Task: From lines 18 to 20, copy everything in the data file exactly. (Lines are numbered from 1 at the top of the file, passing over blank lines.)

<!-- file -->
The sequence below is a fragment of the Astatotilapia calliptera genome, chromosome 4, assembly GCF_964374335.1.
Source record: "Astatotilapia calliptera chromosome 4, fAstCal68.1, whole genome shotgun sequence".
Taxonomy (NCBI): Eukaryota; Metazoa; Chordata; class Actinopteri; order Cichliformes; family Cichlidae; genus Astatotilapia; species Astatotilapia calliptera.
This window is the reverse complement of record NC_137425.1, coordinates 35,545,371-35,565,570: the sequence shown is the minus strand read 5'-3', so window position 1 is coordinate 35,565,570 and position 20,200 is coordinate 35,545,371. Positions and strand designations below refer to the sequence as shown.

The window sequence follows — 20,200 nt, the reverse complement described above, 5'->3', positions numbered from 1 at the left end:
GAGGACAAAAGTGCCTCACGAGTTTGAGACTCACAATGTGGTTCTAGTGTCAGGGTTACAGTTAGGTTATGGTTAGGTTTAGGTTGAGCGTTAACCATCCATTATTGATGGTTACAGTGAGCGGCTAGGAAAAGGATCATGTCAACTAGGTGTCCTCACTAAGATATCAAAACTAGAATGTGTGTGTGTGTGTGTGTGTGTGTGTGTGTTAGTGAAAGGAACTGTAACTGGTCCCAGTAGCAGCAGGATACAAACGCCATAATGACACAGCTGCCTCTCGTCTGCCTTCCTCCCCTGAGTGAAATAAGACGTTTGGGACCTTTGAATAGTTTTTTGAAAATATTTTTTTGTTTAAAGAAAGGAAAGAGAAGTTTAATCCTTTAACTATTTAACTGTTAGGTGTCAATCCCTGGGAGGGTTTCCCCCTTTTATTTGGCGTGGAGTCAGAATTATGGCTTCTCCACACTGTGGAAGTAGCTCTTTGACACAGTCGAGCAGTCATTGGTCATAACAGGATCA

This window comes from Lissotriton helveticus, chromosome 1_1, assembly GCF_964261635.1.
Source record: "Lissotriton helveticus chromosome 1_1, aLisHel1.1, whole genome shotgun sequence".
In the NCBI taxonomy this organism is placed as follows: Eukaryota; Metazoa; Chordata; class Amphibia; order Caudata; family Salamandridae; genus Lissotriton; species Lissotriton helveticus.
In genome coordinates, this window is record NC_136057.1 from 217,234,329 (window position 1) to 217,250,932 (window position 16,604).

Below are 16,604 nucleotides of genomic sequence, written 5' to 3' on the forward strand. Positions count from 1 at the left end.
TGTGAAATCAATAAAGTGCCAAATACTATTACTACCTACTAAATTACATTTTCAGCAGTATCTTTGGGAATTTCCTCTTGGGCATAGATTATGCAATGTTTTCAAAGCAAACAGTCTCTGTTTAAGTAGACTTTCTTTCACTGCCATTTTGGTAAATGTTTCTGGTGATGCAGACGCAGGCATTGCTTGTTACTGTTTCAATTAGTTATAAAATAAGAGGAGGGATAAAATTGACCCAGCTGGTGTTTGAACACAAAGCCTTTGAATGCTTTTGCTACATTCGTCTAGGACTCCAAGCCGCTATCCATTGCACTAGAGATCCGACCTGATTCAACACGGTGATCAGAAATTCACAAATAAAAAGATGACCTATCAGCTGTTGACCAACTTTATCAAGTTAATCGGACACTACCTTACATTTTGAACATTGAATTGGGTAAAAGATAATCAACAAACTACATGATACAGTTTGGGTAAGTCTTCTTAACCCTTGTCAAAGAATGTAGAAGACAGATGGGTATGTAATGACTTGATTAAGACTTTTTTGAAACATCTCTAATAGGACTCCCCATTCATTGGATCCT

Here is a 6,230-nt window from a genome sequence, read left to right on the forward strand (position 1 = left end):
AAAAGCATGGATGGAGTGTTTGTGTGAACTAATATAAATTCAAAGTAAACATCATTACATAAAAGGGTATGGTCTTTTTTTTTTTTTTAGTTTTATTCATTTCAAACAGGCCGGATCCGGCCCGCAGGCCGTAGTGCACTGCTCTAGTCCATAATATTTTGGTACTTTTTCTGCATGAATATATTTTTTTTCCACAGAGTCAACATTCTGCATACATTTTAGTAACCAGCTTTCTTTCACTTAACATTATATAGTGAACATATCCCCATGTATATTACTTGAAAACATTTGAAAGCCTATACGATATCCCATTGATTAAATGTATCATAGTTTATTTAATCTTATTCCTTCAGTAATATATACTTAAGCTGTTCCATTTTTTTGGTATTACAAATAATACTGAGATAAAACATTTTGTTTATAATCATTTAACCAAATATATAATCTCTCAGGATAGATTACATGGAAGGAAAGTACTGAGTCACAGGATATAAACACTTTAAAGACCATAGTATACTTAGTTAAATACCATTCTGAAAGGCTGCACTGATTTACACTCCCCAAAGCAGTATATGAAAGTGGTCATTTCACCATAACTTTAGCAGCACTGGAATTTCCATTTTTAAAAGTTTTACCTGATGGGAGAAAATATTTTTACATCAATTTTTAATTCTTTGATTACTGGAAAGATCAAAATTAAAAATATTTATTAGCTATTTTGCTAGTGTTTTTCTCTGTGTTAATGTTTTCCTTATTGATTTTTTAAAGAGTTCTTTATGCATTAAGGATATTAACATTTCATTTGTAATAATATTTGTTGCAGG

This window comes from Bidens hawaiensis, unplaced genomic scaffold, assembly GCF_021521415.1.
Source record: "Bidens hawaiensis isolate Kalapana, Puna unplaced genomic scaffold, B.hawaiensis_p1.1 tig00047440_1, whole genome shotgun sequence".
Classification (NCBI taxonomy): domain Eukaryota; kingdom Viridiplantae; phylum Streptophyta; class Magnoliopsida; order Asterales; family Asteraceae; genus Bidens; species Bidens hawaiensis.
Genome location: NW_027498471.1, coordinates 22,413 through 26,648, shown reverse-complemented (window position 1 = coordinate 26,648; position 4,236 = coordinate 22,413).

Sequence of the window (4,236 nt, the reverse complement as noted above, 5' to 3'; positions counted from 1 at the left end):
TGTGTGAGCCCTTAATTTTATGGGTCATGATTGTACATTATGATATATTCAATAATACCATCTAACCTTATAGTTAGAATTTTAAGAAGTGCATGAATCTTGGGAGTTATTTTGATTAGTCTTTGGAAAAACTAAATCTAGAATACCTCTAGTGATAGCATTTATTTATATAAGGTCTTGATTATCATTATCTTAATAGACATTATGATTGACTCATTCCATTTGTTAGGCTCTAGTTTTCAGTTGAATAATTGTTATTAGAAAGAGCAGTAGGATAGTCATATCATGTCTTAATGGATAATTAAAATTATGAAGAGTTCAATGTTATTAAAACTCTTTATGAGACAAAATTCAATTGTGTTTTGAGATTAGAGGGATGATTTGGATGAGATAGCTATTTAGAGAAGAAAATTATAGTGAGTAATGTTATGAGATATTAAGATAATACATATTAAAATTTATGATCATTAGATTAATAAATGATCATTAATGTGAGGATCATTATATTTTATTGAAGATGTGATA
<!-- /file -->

Genome location: NW_027498471.1, coordinates 22,413 through 26,648, shown reverse-complemented (window position 1 = coordinate 26,648; position 4,236 = coordinate 22,413).

Sequence of the window (4,236 nt, the reverse complement as noted above, 5' to 3'; positions counted from 1 at the left end):
TGTGTGAGCCCTTAATTTTATGGGTCATGATTGTACATTATGATATATTCAATAATACCATCTAACCTTATAGTTAGAATTTTAAGAAGTGCATGAATCTTGGGAGTTATTTTGATTAGTCTTTGGAAAAACTAAATCTAGAATACCTCTAGTGATAGCATTTATTTATATAAGGTCTTGATTATCATTATCTTAATAGACATTATGATTGACTCATTCCATTTGTTAGGCTCTAGTTTTCAGTTGAATAATTGTTATTAGAAAGAGCAGTAGGATAGTCATATCATGTCTTAATGGATAATTAAAATTATGAAGAGTTCAATGTTATTAAAACTCTTTATGAGACAAAATTCAATTGTGTTTTGAGATTAGAGGGATGATTTGGATGAGATAGCTATTTAGAGAAGAAAATTATAGTGAGTAATGTTATGAGATATTAAGATAATACATATTAAAATTTATGATCATTAGATTAATAAATGATCATTAATGTGAGGATCATTATATTTTATTGAAGATGTGATA